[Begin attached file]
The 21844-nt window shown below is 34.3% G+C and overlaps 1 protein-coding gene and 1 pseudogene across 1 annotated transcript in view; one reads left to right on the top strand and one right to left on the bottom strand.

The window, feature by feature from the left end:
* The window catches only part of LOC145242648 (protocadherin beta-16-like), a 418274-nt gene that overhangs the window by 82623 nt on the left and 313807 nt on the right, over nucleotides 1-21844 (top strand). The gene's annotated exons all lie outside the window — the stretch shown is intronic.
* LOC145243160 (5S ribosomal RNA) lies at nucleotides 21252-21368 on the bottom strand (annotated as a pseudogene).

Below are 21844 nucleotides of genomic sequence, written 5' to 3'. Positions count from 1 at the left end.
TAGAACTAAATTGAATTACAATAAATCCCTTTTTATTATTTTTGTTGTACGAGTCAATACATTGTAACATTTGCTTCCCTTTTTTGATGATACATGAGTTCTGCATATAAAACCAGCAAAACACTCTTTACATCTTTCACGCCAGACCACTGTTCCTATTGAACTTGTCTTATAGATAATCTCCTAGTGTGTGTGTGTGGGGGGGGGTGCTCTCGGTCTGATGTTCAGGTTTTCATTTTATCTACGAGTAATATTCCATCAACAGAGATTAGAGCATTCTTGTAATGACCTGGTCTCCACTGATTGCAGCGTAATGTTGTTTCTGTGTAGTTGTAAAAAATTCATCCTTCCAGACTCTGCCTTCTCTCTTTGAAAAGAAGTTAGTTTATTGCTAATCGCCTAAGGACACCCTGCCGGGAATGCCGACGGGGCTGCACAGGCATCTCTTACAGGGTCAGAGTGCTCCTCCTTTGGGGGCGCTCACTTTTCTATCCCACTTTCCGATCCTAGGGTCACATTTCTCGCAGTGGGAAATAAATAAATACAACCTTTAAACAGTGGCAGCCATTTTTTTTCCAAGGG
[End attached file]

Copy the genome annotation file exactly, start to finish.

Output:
The 21844-nt window shown below is 34.3% G+C and overlaps 1 protein-coding gene and 1 pseudogene across 1 annotated transcript in view; one reads left to right on the top strand and one right to left on the bottom strand.

The window, feature by feature from the left end:
* The window catches only part of LOC145242648 (protocadherin beta-16-like), a 418274-nt gene that overhangs the window by 82623 nt on the left and 313807 nt on the right, over nucleotides 1-21844 (top strand). The gene's annotated exons all lie outside the window — the stretch shown is intronic.
* LOC145243160 (5S ribosomal RNA) lies at nucleotides 21252-21368 on the bottom strand (annotated as a pseudogene).

Below are 21844 nucleotides of genomic sequence, written 5' to 3'. Positions count from 1 at the left end.
TAGAACTAAATTGAATTACAATAAATCCCTTTTTATTATTTTTGTTGTACGAGTCAATACATTGTAACATTTGCTTCCCTTTTTTGATGATACATGAGTTCTGCATATAAAACCAGCAAAACACTCTTTACATCTTTCACGCCAGACCACTGTTCCTATTGAACTTGTCTTATAGATAATCTCCTAGTGTGTGTGTGTGGGGGGGGGTGCTCTCGGTCTGATGTTCAGGTTTTCATTTTATCTACGAGTAATATTCCATCAACAGAGATTAGAGCATTCTTGTAATGACCTGGTCTCCACTGATTGCAGCGTAATGTTGTTTCTGTGTAGTTGTAAAAAATTCATCCTTCCAGACTCTGCCTTCTCTCTTTGAAAAGAAGTTAGTTTATTGCTAATCGCCTAAGGACACCCTGCCGGGAATGCCGACGGGGCTGCACAGGCATCTCTTACAGGGTCAGAGTGCTCCTCCTTTGGGGGCGCTCACTTTTCTATCCCACTTTCCGATCCTAGGGTCACATTTCTCGCAGTGGGAAATAAATAAATACAACCTTTAAACAGTGGCAGCCATTTTTTTTCCAAGGG